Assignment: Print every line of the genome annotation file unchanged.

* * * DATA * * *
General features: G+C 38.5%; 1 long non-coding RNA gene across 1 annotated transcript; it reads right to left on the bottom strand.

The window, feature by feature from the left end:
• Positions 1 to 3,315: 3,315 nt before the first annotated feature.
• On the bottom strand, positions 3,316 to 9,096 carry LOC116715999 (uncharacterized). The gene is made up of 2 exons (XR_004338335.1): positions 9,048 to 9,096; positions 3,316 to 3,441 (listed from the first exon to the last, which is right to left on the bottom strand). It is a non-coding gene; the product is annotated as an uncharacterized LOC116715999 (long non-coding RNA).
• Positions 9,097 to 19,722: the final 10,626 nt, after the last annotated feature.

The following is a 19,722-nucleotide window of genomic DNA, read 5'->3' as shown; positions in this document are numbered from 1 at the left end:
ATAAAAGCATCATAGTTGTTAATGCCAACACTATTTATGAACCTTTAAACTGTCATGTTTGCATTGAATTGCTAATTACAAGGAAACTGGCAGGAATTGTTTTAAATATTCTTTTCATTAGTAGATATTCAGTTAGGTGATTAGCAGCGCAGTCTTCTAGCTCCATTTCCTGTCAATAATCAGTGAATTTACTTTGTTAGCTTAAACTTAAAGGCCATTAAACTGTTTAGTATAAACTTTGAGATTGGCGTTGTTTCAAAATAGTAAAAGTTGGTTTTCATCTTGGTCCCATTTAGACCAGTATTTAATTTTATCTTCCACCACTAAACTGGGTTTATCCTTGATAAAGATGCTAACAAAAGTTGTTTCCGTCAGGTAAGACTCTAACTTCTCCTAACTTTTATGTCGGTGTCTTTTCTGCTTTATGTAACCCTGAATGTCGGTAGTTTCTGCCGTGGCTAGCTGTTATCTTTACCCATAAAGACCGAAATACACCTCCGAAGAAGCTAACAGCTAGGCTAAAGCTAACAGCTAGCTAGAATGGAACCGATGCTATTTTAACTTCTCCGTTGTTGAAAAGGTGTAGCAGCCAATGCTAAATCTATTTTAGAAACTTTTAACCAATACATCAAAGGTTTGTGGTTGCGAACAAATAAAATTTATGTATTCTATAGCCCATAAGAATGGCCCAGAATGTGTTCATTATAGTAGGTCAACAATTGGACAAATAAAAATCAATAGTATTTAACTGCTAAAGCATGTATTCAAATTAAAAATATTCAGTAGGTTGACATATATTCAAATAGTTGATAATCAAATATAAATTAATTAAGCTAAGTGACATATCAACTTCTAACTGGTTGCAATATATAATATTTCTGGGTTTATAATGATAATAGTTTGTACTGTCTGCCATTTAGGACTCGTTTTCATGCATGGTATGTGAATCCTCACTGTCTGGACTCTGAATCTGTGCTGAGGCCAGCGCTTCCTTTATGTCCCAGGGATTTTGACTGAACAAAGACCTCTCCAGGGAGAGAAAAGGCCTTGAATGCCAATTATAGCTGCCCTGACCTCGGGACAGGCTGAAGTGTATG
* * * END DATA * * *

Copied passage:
General features: G+C 38.5%; 1 long non-coding RNA gene across 1 annotated transcript; it reads right to left on the bottom strand.

The window, feature by feature from the left end:
• Positions 1 to 3,315: 3,315 nt before the first annotated feature.
• On the bottom strand, positions 3,316 to 9,096 carry LOC116715999 (uncharacterized). The gene is made up of 2 exons (XR_004338335.1): positions 9,048 to 9,096; positions 3,316 to 3,441 (listed from the first exon to the last, which is right to left on the bottom strand). It is a non-coding gene; the product is annotated as an uncharacterized LOC116715999 (long non-coding RNA).
• Positions 9,097 to 19,722: the final 10,626 nt, after the last annotated feature.

The following is a 19,722-nucleotide window of genomic DNA, read 5'->3' as shown; positions in this document are numbered from 1 at the left end:
ATAAAAGCATCATAGTTGTTAATGCCAACACTATTTATGAACCTTTAAACTGTCATGTTTGCATTGAATTGCTAATTACAAGGAAACTGGCAGGAATTGTTTTAAATATTCTTTTCATTAGTAGATATTCAGTTAGGTGATTAGCAGCGCAGTCTTCTAGCTCCATTTCCTGTCAATAATCAGTGAATTTACTTTGTTAGCTTAAACTTAAAGGCCATTAAACTGTTTAGTATAAACTTTGAGATTGGCGTTGTTTCAAAATAGTAAAAGTTGGTTTTCATCTTGGTCCCATTTAGACCAGTATTTAATTTTATCTTCCACCACTAAACTGGGTTTATCCTTGATAAAGATGCTAACAAAAGTTGTTTCCGTCAGGTAAGACTCTAACTTCTCCTAACTTTTATGTCGGTGTCTTTTCTGCTTTATGTAACCCTGAATGTCGGTAGTTTCTGCCGTGGCTAGCTGTTATCTTTACCCATAAAGACCGAAATACACCTCCGAAGAAGCTAACAGCTAGGCTAAAGCTAACAGCTAGCTAGAATGGAACCGATGCTATTTTAACTTCTCCGTTGTTGAAAAGGTGTAGCAGCCAATGCTAAATCTATTTTAGAAACTTTTAACCAATACATCAAAGGTTTGTGGTTGCGAACAAATAAAATTTATGTATTCTATAGCCCATAAGAATGGCCCAGAATGTGTTCATTATAGTAGGTCAACAATTGGACAAATAAAAATCAATAGTATTTAACTGCTAAAGCATGTATTCAAATTAAAAATATTCAGTAGGTTGACATATATTCAAATAGTTGATAATCAAATATAAATTAATTAAGCTAAGTGACATATCAACTTCTAACTGGTTGCAATATATAATATTTCTGGGTTTATAATGATAATAGTTTGTACTGTCTGCCATTTAGGACTCGTTTTCATGCATGGTATGTGAATCCTCACTGTCTGGACTCTGAATCTGTGCTGAGGCCAGCGCTTCCTTTATGTCCCAGGGATTTTGACTGAACAAAGACCTCTCCAGGGAGAGAAAAGGCCTTGAATGCCAATTATAGCTGCCCTGACCTCGGGACAGGCTGAAGTGTATG